Wednesday, August 7, 2019

HOF Binder: Page 30

Today we'll finished off the entire 2000 and 2001 Hall of Fame classes in the same post. Unfortunately, there's only five cards to show off this week as I'm still on the hunt for cards featuring the likenesses of Bid McPhee, Turkey Stearnes and Hilton Smith.

Here's a look at the page with the less-than-glorious placeholders. Ugh.

1981 Donruss, #335 -- Carlton Fisk
Carlton Fisk played twenty-four years in baseball, primarily as a catcher. Just typing that sentence out is enough to make my knees ache. Fisk was the Rookie of the Year in 1974 when he led the league in triples, batted 0.293 with 22 homers, which also helped him to an All-Star game and a Gold Glove award. He was just getting started as he was elected to ten more All-Star contests and earned three Silver Slugger awards. Fisk finished his career with 376 home runs and a 0.269 batting average.

No Card -- Bid McPhee
Bid McPhee, Veterans Committee elect, played eighteen years for the Cincinnati Red Stockings and Reds from 1882 to 1899. The speedy second basemen was a career 0.272 hitter who once led the league in home runs (8 in 1886) and triples (19 in 1887). In fact, McPhee is eleventh all-time in career triples with 189. He made his name as an elite defender at the keystone position without using a glove. McPhee finally started using a glove at age 36 in 1896 and he immediately broke the fielding percentage record as a result.

1975 Topps, #560 -- Tony Perez
Tony Perez played sixteen of his twenty-three big league seasons with the Reds and helped them to two World Series titles. Perez was elected to seven All-Star games and was an integral part of the famed Big Red Machine in 1970's. Over his career, the first basemen hit 379 home runs and batted 0.279.

No Card -- Turkey Stearnes
Turkey Stearnes, a center fielder in the Negro Leagues from 1920-1940, hit over 0.300 in fourteen seasons. He was one of the best power hitters of his generation as he led the league in round trippers six times during his career. “He hit the ball nine miles. He was a show, people would go to see him play.”

1960 Topps, #55 -- Bill Mazeroski
Bill Mazeroski, a splendid second baseman, played all seventeen of his years with the Pirates. The career 0.260 hitter won eight Gold Glove awards and was elected to All-Star contests during seven different seasons. Maz is probably best known for his walk-off home run in Game 7 of the World Series in 1960 versus the Yankees. That shot earned him World Series MVP honors and The Sporting News' Major League Player of the Year award.

1986 Topps, #329 -- Kirby Puckett
Kirby Puckett only stood at 5'8", but he was an exceptional center field talent and all-around ball player. He actually played at Bradley University for a year during college and led the Braves in home runs! Puckett was elected to ten All-Star teams during his 12 MLB seasons and he won six Gold Gloves and six Silver Sluggers. The career 0.318 hitter helped Minnesota to two World Series titles. Puckett was forced into early retirement due to retinal damage to one of his eyes.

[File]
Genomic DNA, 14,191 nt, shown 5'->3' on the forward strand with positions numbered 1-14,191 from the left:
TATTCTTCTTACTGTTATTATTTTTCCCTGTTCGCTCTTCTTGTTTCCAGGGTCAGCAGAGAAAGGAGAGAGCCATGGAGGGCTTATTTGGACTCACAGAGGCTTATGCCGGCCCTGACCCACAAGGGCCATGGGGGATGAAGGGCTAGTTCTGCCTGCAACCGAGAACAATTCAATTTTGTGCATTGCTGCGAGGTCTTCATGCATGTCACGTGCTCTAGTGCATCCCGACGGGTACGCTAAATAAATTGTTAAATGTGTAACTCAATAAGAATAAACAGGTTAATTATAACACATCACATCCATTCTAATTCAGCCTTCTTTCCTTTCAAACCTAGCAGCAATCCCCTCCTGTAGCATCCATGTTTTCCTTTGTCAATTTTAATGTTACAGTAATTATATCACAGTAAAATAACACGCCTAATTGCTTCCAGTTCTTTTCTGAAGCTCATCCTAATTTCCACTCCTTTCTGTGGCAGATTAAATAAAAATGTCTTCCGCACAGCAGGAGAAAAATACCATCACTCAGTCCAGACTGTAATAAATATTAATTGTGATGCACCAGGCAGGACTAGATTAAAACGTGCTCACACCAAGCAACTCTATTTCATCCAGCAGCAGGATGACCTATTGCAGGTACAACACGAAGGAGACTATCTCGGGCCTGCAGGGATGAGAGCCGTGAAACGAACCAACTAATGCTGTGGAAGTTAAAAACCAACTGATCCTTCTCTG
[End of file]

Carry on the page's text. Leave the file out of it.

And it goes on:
No Card -- Hilton Smith
Hilton Smith is often overshadowed within Negro League history because he was a teammate of the ever-flamboyant Satchel Paige. Smith is said to have had the best curveball in the league and he is credited with 20 or more wins in each of his first twelve seasons with the Kansas City Monarchs. I think this quote sums up the kind of pitcher he was quite nicely. "The old-timers would all say that if you were going to hit anything, you better hit it off Satchel because you weren’t going to touch Hilton Smith.”

1978 Topps, #530 -- Dave Winfield
Dave Winfield socked 465 homers, recorded 3,110 hits and batted 0.283 during a twenty-two year career with six different teams. The 6'6" outfielder was voted to twelve All-Star teams, was awarded seven Gold Gloves and hit his way to six Silver Slugger awards. During the 1980 season Winfield was credited with TWENTY outfield assists during the 162 game season. (Why did they keep running on him?!?) At age 40, Winfield hit 0.290 with 26 home runs and 108 RBIs to help Toronto win its first World Series championship in 1992. 

Although I thoroughly enjoy the Maz card, the '78 Topps Winfield steals the show for me this week. The color scheme of the Padres' uniform and those unbeatable sideburns take the cake. That's a great looking card! Which one is your favorite?

That's it for this week. Thanks for stopping by!


  1. Do the guys that you're missing on this page even have any cards?

    1. Stearnes doesn't have one that I'm aware of. Smith is in a Larry Fritsch Negro League Stars set and McPhee is actually in 2013 Goodwin Champions, which I'll pick up at some point.

    2. Trading Card Database shows him on a Laughlin card, a Perez-Steele card (which might be oversized) something from an outlet called Eclipse, and a Panini Cooperstown insert of his HOF plaque. How accessible any of those are (and which ones are the right size), I don’t know. It’s a shame these Negro League legends aren’t better represented.

  2. The Winfield is probably my favorite of the page as well. For some reason he looks a lot better in a Padre uniform to me than any other he wore during his career. I'm surprised Stearns doesn't have a mainstream card -- the only ones I could find record of are a few scarce oddballs:

    1. I'd never been to the OldCardboard website before. Thanks, Nick!

  3. Great card choices, and I really dig the dividers you've been using for each year. Great idea.

  4. Love that Fisk! I remember having that card when I was a kid. Not sure if I pulled it from a pack or traded for it... but that was one of my key cards back in the day.

  5. Strong cards. The Mazeroski makes me so happy. Such a fun card.